Fuster, Plosser, and Vickery find that beginning around the formation of the CFPB, aggregate lending by CFPB-supervised banks did not appear to drop relative to the control group. However, issuance of FHA loans,3 which primarily serve borrowers on the riskier end of the credit spectrum, declined significantly. More specifically, the FHA market share of banks subject to CFPB oversight decreased by somewhere between 4.5 and 5.5 percentage points, or between 11 and 13 percent of their average market share. This trajectory, the researchers say, supports the argument that CFPB oversight was causally related to the drop in FHA lending. (In addition, large banking conglomerates — those that control CFPB-supervised banks as well as nonsupervised financial institutions — sometimes reduced the amount of loans issued by their supervised banks while simultaneously increasing the number of loans issued by their nonsupervised entities. This practice, referred to as regulatory arbitrage, is identified as an additional consequence of regulatory supervision.)
Having described changes in mortgage issuance soon after the CFPB's formation, the paper explores mortgage lending after the 2016 federal election, a period of less active oversight during which, among other developments, enforcement actions declined and the CFPB's staffing levels were reduced. In this environment of less active CFPB scrutiny, the authors ask, did lending activity pick up at supervised firms? To answer this question, they again track lending trends between CFPB-supervised banks and nonsupervised banks, finding that supervised banks made substantially more loans during the postelection period than before the election. This change in lending volume suggests that less-strict CFPB oversight led to increased FHA lending, and further supports the conclusion that lending activity was influenced by the regulatory environment in a meaningful way.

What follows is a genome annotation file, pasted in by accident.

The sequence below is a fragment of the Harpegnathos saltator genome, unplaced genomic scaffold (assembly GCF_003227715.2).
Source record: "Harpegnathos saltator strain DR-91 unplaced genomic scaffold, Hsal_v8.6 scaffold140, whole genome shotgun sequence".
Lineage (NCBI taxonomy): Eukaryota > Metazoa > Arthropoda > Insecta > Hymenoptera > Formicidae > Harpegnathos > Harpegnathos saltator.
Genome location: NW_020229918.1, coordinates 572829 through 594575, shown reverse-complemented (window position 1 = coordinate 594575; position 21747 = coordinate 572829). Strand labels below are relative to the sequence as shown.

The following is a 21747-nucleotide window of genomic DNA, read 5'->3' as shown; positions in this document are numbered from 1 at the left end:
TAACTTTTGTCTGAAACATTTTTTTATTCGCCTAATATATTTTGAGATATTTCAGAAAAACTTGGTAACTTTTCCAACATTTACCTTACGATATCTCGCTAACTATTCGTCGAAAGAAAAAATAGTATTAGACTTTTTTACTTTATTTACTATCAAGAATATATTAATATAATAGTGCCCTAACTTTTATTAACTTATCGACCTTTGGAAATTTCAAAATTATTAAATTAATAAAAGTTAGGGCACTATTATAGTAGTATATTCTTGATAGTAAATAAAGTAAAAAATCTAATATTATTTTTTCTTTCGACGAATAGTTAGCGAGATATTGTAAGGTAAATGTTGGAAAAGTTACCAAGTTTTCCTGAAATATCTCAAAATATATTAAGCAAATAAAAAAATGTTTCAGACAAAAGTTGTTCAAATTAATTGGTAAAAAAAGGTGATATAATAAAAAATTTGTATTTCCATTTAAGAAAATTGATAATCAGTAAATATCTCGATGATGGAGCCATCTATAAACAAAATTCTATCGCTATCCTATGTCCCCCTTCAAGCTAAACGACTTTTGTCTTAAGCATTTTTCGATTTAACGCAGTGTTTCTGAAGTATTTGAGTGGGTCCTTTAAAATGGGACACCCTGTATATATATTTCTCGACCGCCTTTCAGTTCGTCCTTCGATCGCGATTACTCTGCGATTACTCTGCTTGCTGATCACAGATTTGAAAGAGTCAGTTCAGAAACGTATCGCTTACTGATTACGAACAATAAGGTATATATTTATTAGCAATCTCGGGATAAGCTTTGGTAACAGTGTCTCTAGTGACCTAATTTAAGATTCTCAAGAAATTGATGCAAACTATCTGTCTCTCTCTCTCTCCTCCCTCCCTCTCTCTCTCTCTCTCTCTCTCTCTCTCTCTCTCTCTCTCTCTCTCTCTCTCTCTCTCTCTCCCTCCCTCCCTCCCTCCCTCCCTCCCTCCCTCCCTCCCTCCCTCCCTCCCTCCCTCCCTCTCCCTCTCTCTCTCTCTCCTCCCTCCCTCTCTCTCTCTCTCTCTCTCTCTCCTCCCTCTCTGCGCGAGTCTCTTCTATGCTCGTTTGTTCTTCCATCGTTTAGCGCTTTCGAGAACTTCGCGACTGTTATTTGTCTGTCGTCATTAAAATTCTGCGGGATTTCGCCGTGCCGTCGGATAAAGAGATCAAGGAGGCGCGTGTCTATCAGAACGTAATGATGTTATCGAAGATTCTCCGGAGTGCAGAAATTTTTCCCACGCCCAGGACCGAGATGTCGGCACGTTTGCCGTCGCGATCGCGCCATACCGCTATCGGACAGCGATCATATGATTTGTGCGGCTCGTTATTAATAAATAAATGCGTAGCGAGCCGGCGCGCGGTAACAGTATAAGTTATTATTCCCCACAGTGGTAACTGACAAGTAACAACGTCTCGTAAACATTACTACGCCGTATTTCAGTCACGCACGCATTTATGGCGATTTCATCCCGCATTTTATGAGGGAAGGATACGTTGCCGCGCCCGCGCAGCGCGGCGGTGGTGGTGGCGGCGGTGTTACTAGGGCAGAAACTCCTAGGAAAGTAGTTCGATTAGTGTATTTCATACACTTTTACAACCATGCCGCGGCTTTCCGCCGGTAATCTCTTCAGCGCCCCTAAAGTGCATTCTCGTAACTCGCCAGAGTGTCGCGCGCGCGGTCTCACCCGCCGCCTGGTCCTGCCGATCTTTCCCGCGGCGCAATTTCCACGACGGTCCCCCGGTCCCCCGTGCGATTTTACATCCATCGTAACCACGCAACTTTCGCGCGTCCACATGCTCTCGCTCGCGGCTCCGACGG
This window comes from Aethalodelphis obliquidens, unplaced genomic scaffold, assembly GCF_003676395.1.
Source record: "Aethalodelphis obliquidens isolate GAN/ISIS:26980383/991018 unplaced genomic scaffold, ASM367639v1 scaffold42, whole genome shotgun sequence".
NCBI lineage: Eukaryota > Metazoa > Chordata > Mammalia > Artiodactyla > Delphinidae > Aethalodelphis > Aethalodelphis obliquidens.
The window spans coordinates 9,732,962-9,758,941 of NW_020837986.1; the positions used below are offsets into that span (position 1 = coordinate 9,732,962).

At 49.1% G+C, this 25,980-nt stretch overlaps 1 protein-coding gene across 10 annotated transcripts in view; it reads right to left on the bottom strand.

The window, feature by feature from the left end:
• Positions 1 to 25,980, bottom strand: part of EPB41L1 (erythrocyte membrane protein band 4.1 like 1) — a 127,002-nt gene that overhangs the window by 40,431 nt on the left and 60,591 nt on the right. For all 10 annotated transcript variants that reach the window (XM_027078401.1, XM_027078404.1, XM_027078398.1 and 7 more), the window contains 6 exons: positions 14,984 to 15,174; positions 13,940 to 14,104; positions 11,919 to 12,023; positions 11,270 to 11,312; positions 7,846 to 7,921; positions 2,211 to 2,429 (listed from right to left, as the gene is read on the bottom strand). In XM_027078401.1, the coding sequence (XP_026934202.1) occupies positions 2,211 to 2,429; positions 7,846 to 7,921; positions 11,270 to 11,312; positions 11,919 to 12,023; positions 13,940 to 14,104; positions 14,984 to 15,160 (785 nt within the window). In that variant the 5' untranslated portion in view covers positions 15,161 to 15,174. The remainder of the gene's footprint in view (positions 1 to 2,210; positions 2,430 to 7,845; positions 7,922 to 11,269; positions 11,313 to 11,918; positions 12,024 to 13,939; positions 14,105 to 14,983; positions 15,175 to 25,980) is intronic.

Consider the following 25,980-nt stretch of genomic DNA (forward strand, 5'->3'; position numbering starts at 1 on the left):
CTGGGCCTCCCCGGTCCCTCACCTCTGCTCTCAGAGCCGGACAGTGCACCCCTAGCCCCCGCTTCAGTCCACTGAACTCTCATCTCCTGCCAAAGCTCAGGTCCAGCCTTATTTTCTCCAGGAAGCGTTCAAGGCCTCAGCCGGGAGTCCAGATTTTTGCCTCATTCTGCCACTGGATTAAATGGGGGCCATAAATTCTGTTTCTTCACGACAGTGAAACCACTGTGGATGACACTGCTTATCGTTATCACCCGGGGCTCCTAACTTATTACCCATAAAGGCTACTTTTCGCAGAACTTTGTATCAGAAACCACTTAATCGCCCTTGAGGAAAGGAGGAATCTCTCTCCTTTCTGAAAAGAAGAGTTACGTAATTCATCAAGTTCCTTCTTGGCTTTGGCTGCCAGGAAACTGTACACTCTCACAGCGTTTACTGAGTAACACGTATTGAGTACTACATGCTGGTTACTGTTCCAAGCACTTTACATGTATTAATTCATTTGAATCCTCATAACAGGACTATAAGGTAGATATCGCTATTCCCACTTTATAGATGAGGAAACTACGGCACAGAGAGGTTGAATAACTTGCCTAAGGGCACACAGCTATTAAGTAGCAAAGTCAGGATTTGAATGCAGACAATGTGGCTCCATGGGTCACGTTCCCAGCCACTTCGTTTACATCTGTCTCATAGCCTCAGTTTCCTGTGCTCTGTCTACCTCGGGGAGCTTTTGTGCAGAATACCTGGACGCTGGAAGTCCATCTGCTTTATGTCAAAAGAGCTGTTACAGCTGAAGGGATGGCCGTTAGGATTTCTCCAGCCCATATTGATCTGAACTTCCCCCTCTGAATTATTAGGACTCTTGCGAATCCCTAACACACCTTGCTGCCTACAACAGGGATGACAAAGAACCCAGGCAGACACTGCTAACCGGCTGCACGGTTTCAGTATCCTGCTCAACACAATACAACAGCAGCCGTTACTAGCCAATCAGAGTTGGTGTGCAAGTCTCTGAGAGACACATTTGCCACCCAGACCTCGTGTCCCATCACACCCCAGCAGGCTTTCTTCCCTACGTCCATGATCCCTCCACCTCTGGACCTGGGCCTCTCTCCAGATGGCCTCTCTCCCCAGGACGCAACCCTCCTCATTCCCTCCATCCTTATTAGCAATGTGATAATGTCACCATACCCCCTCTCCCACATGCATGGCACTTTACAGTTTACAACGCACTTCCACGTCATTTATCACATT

Taken together, the pre-election and postelection results reveal a significant link between CFPB oversight and FHA lending. The analysis also shows evidence of the advantages as well as the costs of oversight: Regulatory oversight helped deter deceptive and abusive lending practices, but it also stemmed the supply of credit.
As the largest component of household debt (and as an active source of consumer complaints about financial institutions), the mortgage market makes a natural laboratory in which to study the trade-off between protecting borrowers and maintaining their access to loans. The costs and benefits of regulatory oversight deserve a robust debate, and the findings in "Does CFPB Oversight Crimp Credit?" contribute to the conversation. By showing evidence of a causal link between CFPB oversight and the supply of mortgage loans, the paper fosters a better understanding of how regulation can affect the availability of credit.
- For instance, these banks may have proactively steered borrowers toward credit counseling, modified their loans' terms, or provided other ways to help them become current on their loans.
- The authors point out that the large numbers of exempt banks reflect the sheer abundance of small banks in the U.S. They observe that when measured in terms of total mortgage lending, the distribution of banks above versus below the $10 billion threshold becomes more balanced.
- That is, loans guaranteed by the Federal Housing Administration (FHA).